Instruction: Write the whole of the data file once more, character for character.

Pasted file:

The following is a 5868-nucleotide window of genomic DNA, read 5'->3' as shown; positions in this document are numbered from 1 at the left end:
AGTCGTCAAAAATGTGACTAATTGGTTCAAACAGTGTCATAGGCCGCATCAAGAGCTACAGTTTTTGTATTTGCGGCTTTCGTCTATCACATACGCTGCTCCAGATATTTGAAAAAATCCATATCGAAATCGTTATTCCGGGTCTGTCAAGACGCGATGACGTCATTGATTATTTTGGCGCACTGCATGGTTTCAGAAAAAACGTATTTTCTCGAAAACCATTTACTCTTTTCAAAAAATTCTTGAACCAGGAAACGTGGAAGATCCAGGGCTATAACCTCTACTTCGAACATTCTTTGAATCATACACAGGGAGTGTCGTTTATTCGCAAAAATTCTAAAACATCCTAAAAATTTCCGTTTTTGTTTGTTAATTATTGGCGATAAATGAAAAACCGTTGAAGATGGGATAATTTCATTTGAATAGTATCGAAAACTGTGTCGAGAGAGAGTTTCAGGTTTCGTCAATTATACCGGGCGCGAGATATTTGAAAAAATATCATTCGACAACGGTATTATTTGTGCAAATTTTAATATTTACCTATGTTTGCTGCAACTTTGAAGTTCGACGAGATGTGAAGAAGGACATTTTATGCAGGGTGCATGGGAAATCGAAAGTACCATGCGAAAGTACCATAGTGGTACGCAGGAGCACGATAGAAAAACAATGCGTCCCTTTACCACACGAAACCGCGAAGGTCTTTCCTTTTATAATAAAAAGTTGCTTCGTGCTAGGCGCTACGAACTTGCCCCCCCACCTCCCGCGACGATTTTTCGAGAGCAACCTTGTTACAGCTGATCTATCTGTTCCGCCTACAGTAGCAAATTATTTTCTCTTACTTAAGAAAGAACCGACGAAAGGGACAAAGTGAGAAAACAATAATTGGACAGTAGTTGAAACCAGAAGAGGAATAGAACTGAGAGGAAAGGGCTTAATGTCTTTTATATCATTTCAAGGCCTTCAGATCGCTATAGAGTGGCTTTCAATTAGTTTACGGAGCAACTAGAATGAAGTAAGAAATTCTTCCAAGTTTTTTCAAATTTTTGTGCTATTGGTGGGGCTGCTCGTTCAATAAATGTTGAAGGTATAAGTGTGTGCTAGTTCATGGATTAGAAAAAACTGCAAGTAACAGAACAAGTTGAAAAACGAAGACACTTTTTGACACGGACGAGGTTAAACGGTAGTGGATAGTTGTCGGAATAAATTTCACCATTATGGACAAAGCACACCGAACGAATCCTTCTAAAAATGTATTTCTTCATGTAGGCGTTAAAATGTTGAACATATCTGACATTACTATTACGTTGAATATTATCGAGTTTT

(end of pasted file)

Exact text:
The following is a 5868-nucleotide window of genomic DNA, read 5'->3' as shown; positions in this document are numbered from 1 at the left end:
AGTCGTCAAAAATGTGACTAATTGGTTCAAACAGTGTCATAGGCCGCATCAAGAGCTACAGTTTTTGTATTTGCGGCTTTCGTCTATCACATACGCTGCTCCAGATATTTGAAAAAATCCATATCGAAATCGTTATTCCGGGTCTGTCAAGACGCGATGACGTCATTGATTATTTTGGCGCACTGCATGGTTTCAGAAAAAACGTATTTTCTCGAAAACCATTTACTCTTTTCAAAAAATTCTTGAACCAGGAAACGTGGAAGATCCAGGGCTATAACCTCTACTTCGAACATTCTTTGAATCATACACAGGGAGTGTCGTTTATTCGCAAAAATTCTAAAACATCCTAAAAATTTCCGTTTTTGTTTGTTAATTATTGGCGATAAATGAAAAACCGTTGAAGATGGGATAATTTCATTTGAATAGTATCGAAAACTGTGTCGAGAGAGAGTTTCAGGTTTCGTCAATTATACCGGGCGCGAGATATTTGAAAAAATATCATTCGACAACGGTATTATTTGTGCAAATTTTAATATTTACCTATGTTTGCTGCAACTTTGAAGTTCGACGAGATGTGAAGAAGGACATTTTATGCAGGGTGCATGGGAAATCGAAAGTACCATGCGAAAGTACCATAGTGGTACGCAGGAGCACGATAGAAAAACAATGCGTCCCTTTACCACACGAAACCGCGAAGGTCTTTCCTTTTATAATAAAAAGTTGCTTCGTGCTAGGCGCTACGAACTTGCCCCCCCACCTCCCGCGACGATTTTTCGAGAGCAACCTTGTTACAGCTGATCTATCTGTTCCGCCTACAGTAGCAAATTATTTTCTCTTACTTAAGAAAGAACCGACGAAAGGGACAAAGTGAGAAAACAATAATTGGACAGTAGTTGAAACCAGAAGAGGAATAGAACTGAGAGGAAAGGGCTTAATGTCTTTTATATCATTTCAAGGCCTTCAGATCGCTATAGAGTGGCTTTCAATTAGTTTACGGAGCAACTAGAATGAAGTAAGAAATTCTTCCAAGTTTTTTCAAATTTTTGTGCTATTGGTGGGGCTGCTCGTTCAATAAATGTTGAAGGTATAAGTGTGTGCTAGTTCATGGATTAGAAAAAACTGCAAGTAACAGAACAAGTTGAAAAACGAAGACACTTTTTGACACGGACGAGGTTAAACGGTAGTGGATAGTTGTCGGAATAAATTTCACCATTATGGACAAAGCACACCGAACGAATCCTTCTAAAAATGTATTTCTTCATGTAGGCGTTAAAATGTTGAACATATCTGACATTACTATTACGTTGAATATTATCGAGTTTT